Ryan Johnson, Published September 06 2013
Ear-piercing screams welcome Taylor Swift to packed Fargodome
The 23-year-old singer who has topped the charts since her teens took to the stage just after 8:30 p.m. Friday, with only her silhouette visible behind a large red curtain. The eager audience didn’t wait to catch a glimpse before they erupted into an ear-piercing scream.
Swift delivered loud, energetic performances of “State of Grace,” “Holy Ground” and “Red,” the title track of her latest album and also the name of her current tour across North America.
Red was everywhere at the Fargodome, whether it was the two-dozen or so semis parked outside that brought in her elaborate stage and gear, the red spotlights or the sparkly red dress that Swift changed into for her fourth performance of the night, a 1960s girl group-like version of “You Belong with Me.”
Empty seats were few and far between. No official audience count was available Friday evening, but Fargodome officials previously said they expected a sold-out show by the time Swift took the stage.
Swift was talkative during the big production, explaining some of the inspiration behind her wildly popular music that’s sold more than 25 million albums. She said she’s written many of the songs on her four albums about the same topic, and said in order to do that, the topic needs to be “always changing” and “really unpredictable.”
“And for me, that topic is love,” she said.
Swift explained early into her set that she started to compare colors to emotions, and realized that red represented opposite ends of the emotional spectrum – falling in love, and the various ways that love can fall apart.
“But actually, these emotions are teaching us the lessons we need to learn in order to grow up,” she said.
Casey James, the third-place finisher on “American Idol” in 2010, kicked off the show just before 7 p.m. with a 20-minute set of country-infused songs, including the single “Crying on a Suitcase” that he told the crowd earned Swift’s praise backstage.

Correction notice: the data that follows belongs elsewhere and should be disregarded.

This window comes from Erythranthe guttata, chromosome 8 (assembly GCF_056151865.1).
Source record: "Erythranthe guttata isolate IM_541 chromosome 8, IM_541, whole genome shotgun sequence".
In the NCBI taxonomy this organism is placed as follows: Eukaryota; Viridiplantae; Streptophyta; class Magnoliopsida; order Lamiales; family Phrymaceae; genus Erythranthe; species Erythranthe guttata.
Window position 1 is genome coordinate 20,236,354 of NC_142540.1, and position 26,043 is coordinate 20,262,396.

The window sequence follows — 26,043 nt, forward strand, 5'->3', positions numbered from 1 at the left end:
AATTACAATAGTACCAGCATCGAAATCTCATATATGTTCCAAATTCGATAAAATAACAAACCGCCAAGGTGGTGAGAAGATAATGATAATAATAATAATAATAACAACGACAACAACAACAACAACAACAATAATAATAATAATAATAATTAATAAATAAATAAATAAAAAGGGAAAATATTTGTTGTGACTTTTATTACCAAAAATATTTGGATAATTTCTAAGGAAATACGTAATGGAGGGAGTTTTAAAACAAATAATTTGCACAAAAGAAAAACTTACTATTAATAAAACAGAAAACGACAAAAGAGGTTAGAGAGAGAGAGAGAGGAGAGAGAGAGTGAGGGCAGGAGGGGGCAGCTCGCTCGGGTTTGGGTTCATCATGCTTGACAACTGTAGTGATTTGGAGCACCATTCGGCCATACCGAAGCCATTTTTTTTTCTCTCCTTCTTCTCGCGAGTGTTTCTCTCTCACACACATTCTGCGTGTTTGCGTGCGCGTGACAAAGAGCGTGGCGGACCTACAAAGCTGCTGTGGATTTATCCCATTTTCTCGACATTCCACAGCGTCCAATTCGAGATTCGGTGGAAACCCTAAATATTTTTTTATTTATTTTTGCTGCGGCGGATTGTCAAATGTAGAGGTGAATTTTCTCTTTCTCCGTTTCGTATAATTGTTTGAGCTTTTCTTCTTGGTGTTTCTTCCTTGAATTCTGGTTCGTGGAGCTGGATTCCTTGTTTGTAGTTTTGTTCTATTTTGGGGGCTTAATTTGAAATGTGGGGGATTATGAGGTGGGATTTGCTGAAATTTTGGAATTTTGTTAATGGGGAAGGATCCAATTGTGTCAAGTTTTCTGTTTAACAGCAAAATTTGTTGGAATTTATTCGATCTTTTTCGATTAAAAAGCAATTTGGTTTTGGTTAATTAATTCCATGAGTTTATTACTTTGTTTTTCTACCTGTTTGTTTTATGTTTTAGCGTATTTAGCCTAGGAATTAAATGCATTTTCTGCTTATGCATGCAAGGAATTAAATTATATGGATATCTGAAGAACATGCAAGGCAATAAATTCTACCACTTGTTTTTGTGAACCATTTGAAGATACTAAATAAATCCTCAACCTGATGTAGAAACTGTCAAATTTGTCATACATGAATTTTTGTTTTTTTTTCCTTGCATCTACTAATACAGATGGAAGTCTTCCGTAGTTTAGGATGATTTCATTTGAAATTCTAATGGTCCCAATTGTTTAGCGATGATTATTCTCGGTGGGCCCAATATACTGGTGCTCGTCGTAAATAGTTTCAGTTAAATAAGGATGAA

Next up was Ed Sheeran, the British singer/songwriter who has found massive success at home and has become a rising star in America.
He knew how to get the crowd ready for the rest of the night, launching into his one-man show with a 40-minute set packed with driving acoustic guitar riffs and earnest vocals. The audience roared its approval after each of the six songs he performed, whether it was his cover of Britney Spears’ pop classic “Baby One More Time” or his own hit singles “The A Team” and “Lego House.”
The first sign of Swift’s country music origins came out during her fifth song, “Mean,” when she sat down on a wooden chest on stage, banjo in hand.
There was no denying Swift’s music is now firmly in pop territory, and her costume changes, elaborate stage setups and choreographed swaying with a large team of professional dancers guaranteed the audience knew they were looking at one of the biggest names in pop music today.
Her set list was heavily stacked with songs from her latest album, including monster hit “22” that she performed as she dropped off the stage, was carried through the crowd and then climbed onto a smaller stage near the back of the Fargodome where she met up with about a dozen dancers.
Swift brought Sheeran back on stage to join her for their duet “Everything Has Changed,” another hit from her “Red” album, and later sat behind a red piano to play “All Too Well.”
She had the crowd screaming along with “I Knew You Were Trouble” and “Love Story” – more songs about love that have contributed to her undeniable success.
Like she’s done at other stops on her “Red” tour, Swift ended her show without an encore, a necessity for most major concerts.
Instead, she wrapped up her nearly two-hour set around 10:30 p.m. with a giant sing-along to “We Are Never Ever Getting Back Together.” After years in the limelight, Swift has found her knack – singing about love, even if it’s ugly.
Fargo sixth-grader Ashley Sather went to her first big concert Aug. 4, when she had a chance to see British boy band One Direction during a family vacation in San Diego.
She said she was excited to see Swift, but didn’t hesitate explaining why she thought her first concert’s musicians were better.
“One Direction are boys,” the 11-year-old said.
She was looking forward to seeing Sheeran – another boy, of course, who also wrote some songs for One Direction.
Dillon Nelson, 20, said there was a simple reason he was at Swift’s concert – a show with an overwhelming female-to-male ratio and a much younger average age than most big concerts.
“She made me,” he joked, pointing to girlfriend and fellow Kenmare native ShaeLyn Martin.
“Kind of,” she admitted.
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Ryan Johnson at (701) 241-5587